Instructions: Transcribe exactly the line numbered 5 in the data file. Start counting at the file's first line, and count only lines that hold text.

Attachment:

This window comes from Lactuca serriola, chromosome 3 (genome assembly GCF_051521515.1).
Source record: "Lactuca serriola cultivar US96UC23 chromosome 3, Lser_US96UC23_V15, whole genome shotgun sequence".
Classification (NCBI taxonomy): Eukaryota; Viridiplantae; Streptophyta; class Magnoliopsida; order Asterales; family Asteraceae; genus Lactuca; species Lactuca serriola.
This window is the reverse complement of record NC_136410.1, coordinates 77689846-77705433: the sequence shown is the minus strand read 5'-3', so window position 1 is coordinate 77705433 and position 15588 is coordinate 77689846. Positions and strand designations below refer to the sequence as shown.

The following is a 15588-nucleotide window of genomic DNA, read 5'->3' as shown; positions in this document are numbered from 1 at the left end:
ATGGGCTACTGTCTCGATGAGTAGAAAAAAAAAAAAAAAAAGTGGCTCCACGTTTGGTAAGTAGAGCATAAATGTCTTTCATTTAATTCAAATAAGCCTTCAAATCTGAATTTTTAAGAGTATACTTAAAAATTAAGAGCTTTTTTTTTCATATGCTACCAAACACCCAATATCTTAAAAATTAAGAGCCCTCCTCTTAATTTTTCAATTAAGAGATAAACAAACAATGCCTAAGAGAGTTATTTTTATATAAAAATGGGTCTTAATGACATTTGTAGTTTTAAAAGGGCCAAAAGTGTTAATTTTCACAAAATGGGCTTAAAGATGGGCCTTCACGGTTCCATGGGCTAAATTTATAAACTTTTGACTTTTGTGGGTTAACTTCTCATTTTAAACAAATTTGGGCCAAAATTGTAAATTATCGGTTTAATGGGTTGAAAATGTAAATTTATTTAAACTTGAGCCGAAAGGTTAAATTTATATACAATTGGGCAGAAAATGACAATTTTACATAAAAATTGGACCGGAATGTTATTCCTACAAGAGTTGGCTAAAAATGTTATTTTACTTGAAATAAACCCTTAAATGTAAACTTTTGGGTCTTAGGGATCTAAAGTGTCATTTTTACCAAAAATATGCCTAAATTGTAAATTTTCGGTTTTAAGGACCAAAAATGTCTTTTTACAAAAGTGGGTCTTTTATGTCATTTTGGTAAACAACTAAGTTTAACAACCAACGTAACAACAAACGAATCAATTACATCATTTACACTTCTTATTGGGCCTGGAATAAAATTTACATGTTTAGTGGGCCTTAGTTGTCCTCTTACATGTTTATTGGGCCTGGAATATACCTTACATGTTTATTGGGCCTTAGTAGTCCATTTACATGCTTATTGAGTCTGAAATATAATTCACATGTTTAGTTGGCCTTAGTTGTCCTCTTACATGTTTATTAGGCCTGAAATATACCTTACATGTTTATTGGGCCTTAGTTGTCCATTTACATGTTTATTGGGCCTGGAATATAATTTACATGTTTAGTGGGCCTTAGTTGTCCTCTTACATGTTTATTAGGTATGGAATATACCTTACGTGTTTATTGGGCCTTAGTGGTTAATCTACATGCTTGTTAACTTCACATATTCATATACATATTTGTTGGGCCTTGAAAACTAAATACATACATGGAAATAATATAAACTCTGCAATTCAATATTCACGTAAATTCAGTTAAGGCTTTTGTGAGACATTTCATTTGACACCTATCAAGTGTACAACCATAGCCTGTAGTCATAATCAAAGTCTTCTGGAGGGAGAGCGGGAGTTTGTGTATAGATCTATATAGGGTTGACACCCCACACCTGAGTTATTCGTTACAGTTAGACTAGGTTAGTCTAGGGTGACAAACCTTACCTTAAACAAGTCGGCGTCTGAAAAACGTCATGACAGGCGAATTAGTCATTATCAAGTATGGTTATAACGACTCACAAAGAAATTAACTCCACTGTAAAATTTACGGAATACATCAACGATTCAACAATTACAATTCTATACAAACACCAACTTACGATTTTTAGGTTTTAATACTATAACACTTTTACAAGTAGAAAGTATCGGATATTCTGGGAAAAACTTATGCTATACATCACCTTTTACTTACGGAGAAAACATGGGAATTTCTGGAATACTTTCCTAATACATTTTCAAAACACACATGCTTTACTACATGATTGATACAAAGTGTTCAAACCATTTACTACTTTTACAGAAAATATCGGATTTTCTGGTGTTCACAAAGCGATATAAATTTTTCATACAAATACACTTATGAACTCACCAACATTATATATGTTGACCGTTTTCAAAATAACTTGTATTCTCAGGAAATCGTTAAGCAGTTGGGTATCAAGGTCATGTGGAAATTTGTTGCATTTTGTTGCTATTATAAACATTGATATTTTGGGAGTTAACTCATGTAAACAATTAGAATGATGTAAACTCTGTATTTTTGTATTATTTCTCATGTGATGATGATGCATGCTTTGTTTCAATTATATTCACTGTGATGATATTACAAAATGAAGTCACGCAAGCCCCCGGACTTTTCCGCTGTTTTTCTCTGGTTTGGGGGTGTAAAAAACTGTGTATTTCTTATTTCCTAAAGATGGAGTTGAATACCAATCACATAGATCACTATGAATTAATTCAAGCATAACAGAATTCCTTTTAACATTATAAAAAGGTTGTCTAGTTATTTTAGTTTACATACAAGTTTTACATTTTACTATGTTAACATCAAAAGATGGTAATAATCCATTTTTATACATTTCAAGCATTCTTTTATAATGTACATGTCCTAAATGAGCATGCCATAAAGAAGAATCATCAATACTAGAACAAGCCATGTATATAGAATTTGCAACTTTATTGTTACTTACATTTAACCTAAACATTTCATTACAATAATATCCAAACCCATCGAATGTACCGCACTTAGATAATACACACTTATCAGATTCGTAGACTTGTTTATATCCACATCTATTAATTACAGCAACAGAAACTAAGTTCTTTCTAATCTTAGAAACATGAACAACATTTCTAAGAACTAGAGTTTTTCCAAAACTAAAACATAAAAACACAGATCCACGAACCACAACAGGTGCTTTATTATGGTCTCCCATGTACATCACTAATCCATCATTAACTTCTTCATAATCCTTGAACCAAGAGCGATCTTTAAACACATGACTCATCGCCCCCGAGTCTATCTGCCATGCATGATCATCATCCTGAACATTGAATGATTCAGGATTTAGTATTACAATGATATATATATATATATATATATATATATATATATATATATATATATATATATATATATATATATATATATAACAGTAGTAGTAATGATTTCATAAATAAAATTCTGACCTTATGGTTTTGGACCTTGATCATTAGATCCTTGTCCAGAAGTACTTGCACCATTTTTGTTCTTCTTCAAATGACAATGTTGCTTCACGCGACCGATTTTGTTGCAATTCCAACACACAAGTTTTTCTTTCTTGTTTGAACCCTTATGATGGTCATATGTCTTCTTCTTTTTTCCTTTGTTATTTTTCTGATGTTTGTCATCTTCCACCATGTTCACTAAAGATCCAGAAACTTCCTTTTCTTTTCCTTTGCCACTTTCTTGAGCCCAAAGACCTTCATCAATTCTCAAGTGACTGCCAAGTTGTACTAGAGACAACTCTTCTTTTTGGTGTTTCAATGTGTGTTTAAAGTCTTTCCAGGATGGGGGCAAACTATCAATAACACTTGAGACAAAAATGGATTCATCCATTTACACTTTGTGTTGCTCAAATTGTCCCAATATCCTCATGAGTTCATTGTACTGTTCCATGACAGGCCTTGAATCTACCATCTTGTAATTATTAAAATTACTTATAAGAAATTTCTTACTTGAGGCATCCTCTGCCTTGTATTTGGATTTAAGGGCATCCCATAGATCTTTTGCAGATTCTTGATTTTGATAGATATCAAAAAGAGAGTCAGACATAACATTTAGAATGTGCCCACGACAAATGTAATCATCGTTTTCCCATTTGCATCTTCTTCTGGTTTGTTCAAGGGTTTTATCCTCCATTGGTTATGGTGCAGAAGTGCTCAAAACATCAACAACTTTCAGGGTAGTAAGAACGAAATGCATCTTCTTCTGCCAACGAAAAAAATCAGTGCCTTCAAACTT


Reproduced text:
The following is a 15588-nucleotide window of genomic DNA, read 5'->3' as shown; positions in this document are numbered from 1 at the left end: